Uterine cancer is a common cause for cancer death in women and there is no effective therapy for metastatic disease. Thus, research is urgently needed to identify new therapeutic agents. We showed previously that all female HMGA1a transgenic mice develop malignant uterine tumors, indicating that HMGA1a causes uterine cancer in vivo. We also demonstrated that HMGA1a up-regulates cyclooxygenase-2 (COX-2) during tumorigenesis in this model. Similarly, we found that HMGA1a and COX-2 are overexpressed in human leiomyosarcomas, a highly malignant uterine cancer. Although epidemiologic studies indicate that individuals who take COX inhibitors have a lower incidence of some tumors, these inhibitors have not been evaluated in uterine cancer. Here, we show that HMGA1a mice on sulindac (a COX-1/COX-2 inhibitor) have significantly smaller uterine tumors than controls. To determine if COX inhibitors are active in human uterine cancers that overexpress HMGA1a, we treated cultured cells with sulindac sulfide or celecoxib (a specific COX-2 inhibitor). Both drugs block anchorage-independent growth in high-grade human uterine cancer cells that overexpress HMGA1a (MES-SA cells). In contrast, neither inhibitor blocked transformation in cells that do not overexpress HMGA1a. Moreover, xenograft tumors from MES-SA cells were significantly inhibited in mice on sulindac. More strikingly, no tumors formed in mice on celecoxib. These preclinical studies suggest that COX inhibitors could play a role in preventing tumor onset or progression in uterine cancers with dysregulation of the HMGA1a-COX-2 pathway. Importantly, these drugs have lower toxicity than chemotherapeutic agents used to treat advanced-stage uterine cancers.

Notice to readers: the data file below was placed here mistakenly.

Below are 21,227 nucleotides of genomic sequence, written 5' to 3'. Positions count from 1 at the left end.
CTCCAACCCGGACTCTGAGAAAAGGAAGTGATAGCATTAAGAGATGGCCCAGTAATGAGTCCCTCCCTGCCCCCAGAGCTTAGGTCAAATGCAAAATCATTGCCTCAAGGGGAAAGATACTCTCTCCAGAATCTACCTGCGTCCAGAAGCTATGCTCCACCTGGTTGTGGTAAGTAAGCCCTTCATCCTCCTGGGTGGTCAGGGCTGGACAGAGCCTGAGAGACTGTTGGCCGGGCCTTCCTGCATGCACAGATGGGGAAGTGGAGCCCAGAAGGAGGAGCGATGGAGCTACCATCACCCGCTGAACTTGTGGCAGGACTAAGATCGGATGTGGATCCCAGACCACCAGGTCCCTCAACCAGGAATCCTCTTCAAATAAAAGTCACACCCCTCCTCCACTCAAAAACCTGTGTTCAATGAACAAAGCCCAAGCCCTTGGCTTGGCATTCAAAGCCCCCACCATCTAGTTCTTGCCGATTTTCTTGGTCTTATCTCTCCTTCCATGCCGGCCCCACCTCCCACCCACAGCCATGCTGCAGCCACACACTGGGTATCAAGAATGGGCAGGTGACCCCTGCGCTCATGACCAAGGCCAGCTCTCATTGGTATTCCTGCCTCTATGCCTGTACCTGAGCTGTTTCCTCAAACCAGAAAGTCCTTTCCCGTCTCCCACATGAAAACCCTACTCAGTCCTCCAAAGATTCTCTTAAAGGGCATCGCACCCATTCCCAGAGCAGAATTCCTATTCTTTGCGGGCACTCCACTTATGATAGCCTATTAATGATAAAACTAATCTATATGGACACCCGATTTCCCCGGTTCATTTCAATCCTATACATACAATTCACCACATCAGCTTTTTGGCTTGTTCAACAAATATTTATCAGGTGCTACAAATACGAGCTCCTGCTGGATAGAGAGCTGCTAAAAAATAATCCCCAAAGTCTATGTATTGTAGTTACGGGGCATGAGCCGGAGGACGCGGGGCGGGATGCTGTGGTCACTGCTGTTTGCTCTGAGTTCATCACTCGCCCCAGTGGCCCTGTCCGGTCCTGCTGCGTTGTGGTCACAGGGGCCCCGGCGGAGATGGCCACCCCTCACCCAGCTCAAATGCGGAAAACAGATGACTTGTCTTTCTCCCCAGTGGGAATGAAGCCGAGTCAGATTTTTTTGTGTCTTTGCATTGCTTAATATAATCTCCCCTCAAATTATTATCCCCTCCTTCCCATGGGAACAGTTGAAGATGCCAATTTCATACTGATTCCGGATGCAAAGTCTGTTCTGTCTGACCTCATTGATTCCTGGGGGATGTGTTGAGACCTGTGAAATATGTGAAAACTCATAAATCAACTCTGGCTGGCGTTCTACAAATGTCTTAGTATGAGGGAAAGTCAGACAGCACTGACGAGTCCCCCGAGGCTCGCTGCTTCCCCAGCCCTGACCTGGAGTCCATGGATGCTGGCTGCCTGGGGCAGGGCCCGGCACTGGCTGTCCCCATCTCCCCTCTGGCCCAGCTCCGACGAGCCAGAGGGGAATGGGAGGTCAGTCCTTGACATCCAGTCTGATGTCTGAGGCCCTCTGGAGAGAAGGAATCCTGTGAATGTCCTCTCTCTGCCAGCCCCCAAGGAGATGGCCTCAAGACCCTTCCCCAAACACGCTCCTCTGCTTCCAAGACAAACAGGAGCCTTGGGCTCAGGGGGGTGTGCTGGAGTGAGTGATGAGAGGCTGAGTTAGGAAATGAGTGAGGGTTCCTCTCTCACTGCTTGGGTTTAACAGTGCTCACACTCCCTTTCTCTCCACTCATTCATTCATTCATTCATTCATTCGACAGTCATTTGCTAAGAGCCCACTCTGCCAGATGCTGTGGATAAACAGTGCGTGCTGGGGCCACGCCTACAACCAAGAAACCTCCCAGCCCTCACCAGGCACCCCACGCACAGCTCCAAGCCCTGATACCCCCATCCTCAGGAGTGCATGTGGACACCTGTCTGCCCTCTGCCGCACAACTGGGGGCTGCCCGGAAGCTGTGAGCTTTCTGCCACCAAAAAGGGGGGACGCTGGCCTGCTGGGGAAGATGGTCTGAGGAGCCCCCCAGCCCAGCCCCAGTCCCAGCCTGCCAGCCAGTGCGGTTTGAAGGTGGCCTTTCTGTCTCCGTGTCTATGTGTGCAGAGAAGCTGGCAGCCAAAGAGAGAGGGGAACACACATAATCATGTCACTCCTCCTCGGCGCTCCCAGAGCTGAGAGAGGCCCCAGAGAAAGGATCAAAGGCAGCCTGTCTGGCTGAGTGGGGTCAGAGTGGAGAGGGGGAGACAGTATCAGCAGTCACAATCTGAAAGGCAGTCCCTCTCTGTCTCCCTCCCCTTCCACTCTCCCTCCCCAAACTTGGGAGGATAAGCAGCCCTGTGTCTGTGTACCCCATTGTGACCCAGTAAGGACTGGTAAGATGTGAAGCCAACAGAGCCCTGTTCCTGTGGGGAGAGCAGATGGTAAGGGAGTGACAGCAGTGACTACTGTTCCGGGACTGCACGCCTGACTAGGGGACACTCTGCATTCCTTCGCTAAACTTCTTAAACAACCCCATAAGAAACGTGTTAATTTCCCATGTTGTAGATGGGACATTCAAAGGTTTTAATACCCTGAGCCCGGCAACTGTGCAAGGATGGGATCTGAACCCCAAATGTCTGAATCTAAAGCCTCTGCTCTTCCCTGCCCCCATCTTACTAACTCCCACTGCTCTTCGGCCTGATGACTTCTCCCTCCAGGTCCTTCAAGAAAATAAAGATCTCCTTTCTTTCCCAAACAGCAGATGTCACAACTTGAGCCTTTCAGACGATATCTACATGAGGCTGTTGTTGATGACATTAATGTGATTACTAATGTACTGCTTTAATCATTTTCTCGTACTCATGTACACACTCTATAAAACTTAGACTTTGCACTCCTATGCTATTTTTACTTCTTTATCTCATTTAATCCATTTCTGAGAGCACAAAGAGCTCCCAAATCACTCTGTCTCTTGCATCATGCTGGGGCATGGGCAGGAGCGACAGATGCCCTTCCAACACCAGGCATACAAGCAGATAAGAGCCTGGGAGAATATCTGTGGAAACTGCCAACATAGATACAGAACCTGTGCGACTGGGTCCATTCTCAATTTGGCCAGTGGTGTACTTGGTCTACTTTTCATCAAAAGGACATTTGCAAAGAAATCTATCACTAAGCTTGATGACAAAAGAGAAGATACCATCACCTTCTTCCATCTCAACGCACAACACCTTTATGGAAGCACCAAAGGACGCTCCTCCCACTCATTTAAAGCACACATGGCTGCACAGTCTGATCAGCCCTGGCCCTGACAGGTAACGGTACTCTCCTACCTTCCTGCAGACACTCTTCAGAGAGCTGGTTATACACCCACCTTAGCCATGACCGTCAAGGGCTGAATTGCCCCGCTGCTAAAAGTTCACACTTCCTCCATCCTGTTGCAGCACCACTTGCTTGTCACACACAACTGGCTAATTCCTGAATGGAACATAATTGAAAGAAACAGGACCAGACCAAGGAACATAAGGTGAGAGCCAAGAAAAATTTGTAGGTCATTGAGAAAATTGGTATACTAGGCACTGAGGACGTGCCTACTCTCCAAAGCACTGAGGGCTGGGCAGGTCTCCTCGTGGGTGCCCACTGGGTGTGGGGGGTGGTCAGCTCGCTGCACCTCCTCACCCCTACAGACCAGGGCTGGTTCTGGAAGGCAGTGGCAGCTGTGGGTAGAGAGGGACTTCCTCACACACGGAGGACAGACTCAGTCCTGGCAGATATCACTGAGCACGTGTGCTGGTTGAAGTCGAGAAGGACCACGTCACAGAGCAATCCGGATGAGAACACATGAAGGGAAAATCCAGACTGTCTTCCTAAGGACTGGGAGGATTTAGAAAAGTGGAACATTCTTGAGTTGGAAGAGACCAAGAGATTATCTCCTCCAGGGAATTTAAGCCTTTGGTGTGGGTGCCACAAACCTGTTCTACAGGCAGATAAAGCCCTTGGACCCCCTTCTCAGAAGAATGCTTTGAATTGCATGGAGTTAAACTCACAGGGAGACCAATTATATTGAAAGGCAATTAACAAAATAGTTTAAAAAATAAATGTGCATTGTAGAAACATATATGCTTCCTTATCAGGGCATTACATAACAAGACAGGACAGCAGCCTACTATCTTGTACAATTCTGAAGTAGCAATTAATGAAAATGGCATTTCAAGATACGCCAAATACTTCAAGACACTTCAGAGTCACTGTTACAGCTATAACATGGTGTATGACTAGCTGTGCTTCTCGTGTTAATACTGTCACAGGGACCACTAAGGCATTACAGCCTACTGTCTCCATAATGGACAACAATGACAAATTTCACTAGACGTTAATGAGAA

ASJC Scopus subject areas
- Cancer Research